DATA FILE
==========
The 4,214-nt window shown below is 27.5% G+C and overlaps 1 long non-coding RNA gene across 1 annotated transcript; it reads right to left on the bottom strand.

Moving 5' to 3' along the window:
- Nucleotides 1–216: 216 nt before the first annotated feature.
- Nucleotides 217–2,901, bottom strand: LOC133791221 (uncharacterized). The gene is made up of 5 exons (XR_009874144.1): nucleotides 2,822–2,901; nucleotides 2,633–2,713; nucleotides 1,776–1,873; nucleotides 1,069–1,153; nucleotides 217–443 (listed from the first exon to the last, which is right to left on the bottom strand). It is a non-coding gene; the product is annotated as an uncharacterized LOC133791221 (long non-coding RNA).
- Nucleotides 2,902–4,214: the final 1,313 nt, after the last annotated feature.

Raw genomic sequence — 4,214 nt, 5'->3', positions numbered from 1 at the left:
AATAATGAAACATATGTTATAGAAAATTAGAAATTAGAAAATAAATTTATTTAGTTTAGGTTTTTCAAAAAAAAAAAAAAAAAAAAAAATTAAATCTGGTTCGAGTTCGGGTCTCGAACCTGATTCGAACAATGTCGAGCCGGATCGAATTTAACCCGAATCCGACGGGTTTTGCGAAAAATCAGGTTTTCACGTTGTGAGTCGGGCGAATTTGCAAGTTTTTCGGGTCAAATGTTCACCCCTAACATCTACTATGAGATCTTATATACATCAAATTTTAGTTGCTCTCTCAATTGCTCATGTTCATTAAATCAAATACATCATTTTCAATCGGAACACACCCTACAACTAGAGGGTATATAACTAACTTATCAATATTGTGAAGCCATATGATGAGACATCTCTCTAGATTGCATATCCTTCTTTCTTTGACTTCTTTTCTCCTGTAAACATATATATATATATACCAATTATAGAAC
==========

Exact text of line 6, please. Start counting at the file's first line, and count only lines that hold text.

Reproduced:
Raw genomic sequence — 4,214 nt, 5'->3', positions numbered from 1 at the left: